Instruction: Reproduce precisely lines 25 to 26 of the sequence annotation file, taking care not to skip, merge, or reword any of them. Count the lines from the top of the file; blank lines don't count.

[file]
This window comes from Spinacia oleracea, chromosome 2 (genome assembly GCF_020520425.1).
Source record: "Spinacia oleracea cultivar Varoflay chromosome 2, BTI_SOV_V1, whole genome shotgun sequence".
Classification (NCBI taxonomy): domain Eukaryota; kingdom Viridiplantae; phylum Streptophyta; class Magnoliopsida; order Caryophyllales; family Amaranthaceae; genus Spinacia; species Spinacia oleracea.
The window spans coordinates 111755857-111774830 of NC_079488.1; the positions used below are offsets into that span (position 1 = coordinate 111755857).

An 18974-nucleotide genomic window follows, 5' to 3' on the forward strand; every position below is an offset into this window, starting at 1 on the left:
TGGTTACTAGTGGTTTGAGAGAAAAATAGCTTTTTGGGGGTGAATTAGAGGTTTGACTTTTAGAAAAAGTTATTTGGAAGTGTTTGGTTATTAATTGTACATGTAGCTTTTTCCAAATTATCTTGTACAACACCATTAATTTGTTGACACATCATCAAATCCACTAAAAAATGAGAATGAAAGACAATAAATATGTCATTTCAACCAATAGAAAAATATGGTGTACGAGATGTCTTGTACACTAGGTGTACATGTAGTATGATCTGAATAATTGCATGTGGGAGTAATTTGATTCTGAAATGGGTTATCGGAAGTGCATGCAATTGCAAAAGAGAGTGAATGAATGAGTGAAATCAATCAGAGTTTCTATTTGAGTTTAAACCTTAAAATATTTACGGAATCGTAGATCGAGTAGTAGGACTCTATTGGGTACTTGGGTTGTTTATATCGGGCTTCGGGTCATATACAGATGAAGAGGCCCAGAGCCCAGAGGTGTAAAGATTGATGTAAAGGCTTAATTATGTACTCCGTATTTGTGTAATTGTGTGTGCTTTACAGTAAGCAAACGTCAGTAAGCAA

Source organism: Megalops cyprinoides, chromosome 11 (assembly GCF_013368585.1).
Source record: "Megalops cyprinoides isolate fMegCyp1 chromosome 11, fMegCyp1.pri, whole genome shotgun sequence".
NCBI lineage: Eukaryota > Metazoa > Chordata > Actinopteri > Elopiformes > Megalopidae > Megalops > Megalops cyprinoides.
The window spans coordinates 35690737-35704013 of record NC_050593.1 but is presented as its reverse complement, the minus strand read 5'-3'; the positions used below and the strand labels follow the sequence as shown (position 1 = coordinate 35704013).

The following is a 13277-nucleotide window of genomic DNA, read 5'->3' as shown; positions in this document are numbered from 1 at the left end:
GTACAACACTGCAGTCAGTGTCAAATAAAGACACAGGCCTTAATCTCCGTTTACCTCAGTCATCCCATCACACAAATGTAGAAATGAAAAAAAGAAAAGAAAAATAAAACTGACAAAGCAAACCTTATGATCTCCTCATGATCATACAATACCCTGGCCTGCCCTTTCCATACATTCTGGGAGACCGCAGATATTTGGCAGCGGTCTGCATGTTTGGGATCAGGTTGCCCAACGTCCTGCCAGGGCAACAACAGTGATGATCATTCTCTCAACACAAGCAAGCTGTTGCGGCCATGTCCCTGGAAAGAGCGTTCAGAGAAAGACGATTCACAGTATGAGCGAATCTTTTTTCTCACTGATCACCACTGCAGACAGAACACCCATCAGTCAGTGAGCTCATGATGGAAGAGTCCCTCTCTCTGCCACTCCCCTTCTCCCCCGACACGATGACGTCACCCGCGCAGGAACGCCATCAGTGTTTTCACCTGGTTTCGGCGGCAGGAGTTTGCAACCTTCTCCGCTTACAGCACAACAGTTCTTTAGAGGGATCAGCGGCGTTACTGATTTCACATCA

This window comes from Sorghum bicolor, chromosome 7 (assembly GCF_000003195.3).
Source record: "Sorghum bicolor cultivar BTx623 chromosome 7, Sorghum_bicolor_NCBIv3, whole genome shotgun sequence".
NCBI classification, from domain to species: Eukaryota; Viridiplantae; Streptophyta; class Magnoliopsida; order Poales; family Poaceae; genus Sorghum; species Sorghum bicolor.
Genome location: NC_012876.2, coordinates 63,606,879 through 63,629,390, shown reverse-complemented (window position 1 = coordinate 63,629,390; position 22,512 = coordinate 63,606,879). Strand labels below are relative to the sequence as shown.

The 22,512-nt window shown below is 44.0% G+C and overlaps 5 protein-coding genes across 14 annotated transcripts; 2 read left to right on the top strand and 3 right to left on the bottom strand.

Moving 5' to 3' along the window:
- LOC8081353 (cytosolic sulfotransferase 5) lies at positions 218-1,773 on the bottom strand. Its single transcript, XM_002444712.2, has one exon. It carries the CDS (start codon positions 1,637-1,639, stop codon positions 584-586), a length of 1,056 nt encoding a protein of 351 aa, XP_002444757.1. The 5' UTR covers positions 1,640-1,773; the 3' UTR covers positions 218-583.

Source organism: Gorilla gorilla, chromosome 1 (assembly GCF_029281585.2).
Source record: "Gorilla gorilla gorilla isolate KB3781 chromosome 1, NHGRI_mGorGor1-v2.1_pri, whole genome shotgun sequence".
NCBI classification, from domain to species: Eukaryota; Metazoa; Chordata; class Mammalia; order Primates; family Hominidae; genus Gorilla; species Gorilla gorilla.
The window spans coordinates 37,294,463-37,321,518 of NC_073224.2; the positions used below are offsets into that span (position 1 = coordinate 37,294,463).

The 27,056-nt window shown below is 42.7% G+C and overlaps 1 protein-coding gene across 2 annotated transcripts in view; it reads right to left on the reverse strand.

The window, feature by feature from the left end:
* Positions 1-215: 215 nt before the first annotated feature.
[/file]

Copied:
The window, feature by feature from the left end:
* Positions 1-215: 215 nt before the first annotated feature.